5. Boost The Immune System
Together, all of these habits promote optimal immune function. But why not give it a push? With holistic remedies and treatments, the immune system can get the boost it needs. For example, reishi is a
Let’s not forget about other plant foods. Spices like turmeric, or “Indian solid gold,” has potent anti-inflammatory and antioxidant properties. It’s been found to disrupt pathways necessary for oxidative stress! Ginger offers similar benefits by scavenging for free radicals.13 14 15
These are just the basic, core concepts of holistic healing. They can be used in place of conventional treatment, as a supplement, or after the fact. Again, do whatever you think is best for you.
|↑1||Side Effects. National Cancer Institute.|
|↑3||Mokhtari, Reza Bayat, Narges Baluch, Tina S. Homayouni, Evgeniya Morgatskaya, Sushil Kumar, Parandis Kazemi, and Herman Yeger. “The role of Sulforaphane in cancer chemoprevention and health benefits: a mini-review.” Journal of cell communication and signaling (2017): 1-11.|
|↑4||Rathnavelu, Vidhya, Noorjahan Banu Alitheen, Subramaniam Sohila, Samikannu
|↑5||Sampathkumar, Srinivasa-Gopalan, Mark B. Jones, M. Adam Meledeo, Christopher T. Campbell, Sean S. Choi, Kaoru Hida, Prasra Gomutputra et al. “Targeting glycosylation pathways and the cell cycle: sugar-dependent activity of butyrate-carbohydrate cancer prodrugs.” Chemistry & biology 13, no. 12 (2006): 1265-1275.|
|↑6||Duan, Wanxing, Xin Shen, Jianjun Lei, Qinhong Xu, Yongtian Yu, Rong Li, Erxi Wu, and Qingyong Ma. “Hyperglycemia, a neglected factor during cancer progression.” BioMed research international 2014 (2014).|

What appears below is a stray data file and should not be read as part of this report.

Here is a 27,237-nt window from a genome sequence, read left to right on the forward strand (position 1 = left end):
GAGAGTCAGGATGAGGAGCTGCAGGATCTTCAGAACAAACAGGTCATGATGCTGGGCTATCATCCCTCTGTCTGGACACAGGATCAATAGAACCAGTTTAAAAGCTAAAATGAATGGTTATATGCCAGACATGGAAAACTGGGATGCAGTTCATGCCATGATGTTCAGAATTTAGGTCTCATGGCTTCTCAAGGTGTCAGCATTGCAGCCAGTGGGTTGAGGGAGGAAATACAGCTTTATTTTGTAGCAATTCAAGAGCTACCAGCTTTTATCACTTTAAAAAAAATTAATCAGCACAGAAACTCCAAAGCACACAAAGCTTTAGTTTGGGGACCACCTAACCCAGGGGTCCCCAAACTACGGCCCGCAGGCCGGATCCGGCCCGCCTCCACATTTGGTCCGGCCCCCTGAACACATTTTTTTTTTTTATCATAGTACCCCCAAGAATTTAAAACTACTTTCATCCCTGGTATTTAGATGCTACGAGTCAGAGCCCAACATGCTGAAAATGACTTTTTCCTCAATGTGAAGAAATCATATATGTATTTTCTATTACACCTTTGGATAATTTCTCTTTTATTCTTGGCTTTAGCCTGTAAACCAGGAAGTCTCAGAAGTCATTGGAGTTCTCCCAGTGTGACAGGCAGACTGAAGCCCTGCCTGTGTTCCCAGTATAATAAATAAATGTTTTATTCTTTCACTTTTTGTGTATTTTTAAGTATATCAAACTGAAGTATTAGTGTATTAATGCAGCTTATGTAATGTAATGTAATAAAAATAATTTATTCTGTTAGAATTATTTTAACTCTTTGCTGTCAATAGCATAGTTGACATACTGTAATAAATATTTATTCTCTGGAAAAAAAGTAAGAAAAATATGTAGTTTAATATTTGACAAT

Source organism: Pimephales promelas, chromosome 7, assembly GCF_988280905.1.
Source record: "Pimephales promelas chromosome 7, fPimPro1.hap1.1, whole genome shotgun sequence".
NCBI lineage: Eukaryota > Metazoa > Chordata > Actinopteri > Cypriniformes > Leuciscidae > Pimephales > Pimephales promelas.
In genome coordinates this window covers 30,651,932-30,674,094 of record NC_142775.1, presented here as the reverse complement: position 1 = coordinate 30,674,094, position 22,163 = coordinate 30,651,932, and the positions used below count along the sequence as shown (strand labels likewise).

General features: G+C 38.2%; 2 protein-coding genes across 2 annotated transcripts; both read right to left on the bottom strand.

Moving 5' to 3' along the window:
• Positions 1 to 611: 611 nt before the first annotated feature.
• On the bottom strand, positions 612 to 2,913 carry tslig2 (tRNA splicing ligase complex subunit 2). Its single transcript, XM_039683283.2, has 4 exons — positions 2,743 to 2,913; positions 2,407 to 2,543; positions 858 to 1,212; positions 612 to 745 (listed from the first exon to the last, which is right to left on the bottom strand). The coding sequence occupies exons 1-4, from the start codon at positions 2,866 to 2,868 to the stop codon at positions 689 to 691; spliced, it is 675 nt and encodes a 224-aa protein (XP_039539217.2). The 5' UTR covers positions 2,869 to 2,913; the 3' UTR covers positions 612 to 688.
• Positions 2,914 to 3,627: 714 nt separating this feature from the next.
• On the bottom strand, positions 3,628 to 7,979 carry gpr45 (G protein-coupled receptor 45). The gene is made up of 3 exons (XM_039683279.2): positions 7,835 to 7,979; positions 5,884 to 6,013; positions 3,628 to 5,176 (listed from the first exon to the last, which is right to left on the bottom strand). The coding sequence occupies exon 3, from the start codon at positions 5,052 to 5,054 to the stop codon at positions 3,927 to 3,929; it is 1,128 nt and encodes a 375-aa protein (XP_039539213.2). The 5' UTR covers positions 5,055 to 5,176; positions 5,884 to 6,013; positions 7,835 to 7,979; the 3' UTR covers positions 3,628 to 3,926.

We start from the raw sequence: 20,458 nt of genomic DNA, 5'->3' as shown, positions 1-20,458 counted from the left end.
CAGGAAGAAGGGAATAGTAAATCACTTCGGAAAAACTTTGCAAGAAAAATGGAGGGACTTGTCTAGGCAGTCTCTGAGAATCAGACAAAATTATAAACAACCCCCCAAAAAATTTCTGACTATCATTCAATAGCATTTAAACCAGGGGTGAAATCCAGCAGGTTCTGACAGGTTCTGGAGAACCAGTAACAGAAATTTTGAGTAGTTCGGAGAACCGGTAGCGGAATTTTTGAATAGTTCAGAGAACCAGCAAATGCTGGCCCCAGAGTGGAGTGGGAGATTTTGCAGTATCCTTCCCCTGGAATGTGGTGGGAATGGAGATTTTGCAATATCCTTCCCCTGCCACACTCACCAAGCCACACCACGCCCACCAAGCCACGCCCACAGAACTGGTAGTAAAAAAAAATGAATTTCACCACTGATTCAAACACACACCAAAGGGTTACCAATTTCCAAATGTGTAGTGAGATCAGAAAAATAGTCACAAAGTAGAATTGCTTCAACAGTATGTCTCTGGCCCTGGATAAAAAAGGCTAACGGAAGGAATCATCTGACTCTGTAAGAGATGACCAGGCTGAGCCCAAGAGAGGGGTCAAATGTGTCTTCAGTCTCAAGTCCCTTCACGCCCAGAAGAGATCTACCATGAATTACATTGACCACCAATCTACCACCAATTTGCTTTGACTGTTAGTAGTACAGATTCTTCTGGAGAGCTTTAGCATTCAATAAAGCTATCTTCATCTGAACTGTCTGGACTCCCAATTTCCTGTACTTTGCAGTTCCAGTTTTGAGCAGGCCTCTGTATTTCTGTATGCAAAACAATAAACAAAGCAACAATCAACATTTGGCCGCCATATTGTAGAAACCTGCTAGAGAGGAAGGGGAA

|↑7||Dethlefsen, Christine, Louise S. Hansen, Christian Lillelund, Christina Andersen, Julie Gehl, Jesper F. Christensen, Bente K. Pedersen, and Pernille Hojman. “Exercise-induced catecholamines activate the hippo tumor suppressor pathway to reduce risks of breast cancer development.” Cancer Research 77, no. 18 (2017): 4894-4904.|
|↑8||Winters-Stone, Kerri, Lisa J. Wood, Sydnee Stoyles, and Nathan Dieckmann. “The Effects of Resistance Exercise on Biomarkers of Breast Cancer Prognosis: A Pooled Analysis of Three Randomized Trials.” Cancer Epidemiology and Prevention Biomarkers (2017): cebp-0766.|
|↑9||Moreno-Smith, Myrthala, Susan K. Lutgendorf,
|↑10||Kiecolt-Glaser, Janice K., Lynanne McGuire, Theodore F. Robles, and Ronald Glaser. “Psychoneuroimmunology: psychological influences on immune function and health.” Journal of consulting and clinical psychology 70, no. 3 (2002): 537.|
|↑11||Jin, Xingzhong, J. Ruiz Beguerie, Daniel Man-yeun Sze, and G. C. Chan. “Ganoderma lucidum (Reishi mushroom) for cancer treatment.” Cochrane Database of Systematic Reviews 2 (2009).|
|↑12||Zhou, Xuanwei, Zhenghua Gong, Ying Su, Juan Lin, and Kexuan Tang. “Cordyceps fungi: natural products, pharmacological functions and developmental products.” Journal of Pharmacy and Pharmacology 61, no. 3 (2009): 279-291.|
|↑13||Aggarwal, Bharat B., Chitra Sundaram, Nikita Malani, and Haruyo Ichikawa. “Curcumin: the Indian solid gold.” In The molecular targets and therapeutic uses of curcumin in health and disease, pp. 1-75. Springer US, 2007.|
|↑14||Chikara, Shireen, Lokesh Dalasanur Nagaprashantha, Jyotsana Singhal, David Horne, Sanjay Awasthi, and Sharad S.
|↑15||Sultan, M. Tauseef, Masood Sadiq Buttxs, Mir M. Nasir Qayyum, and Hafiz Ansar Rasul Suleria. “Immunity: plants as effective mediators.” Critical reviews in food science and nutrition 54, no. 10 (2014): 1298-1308.|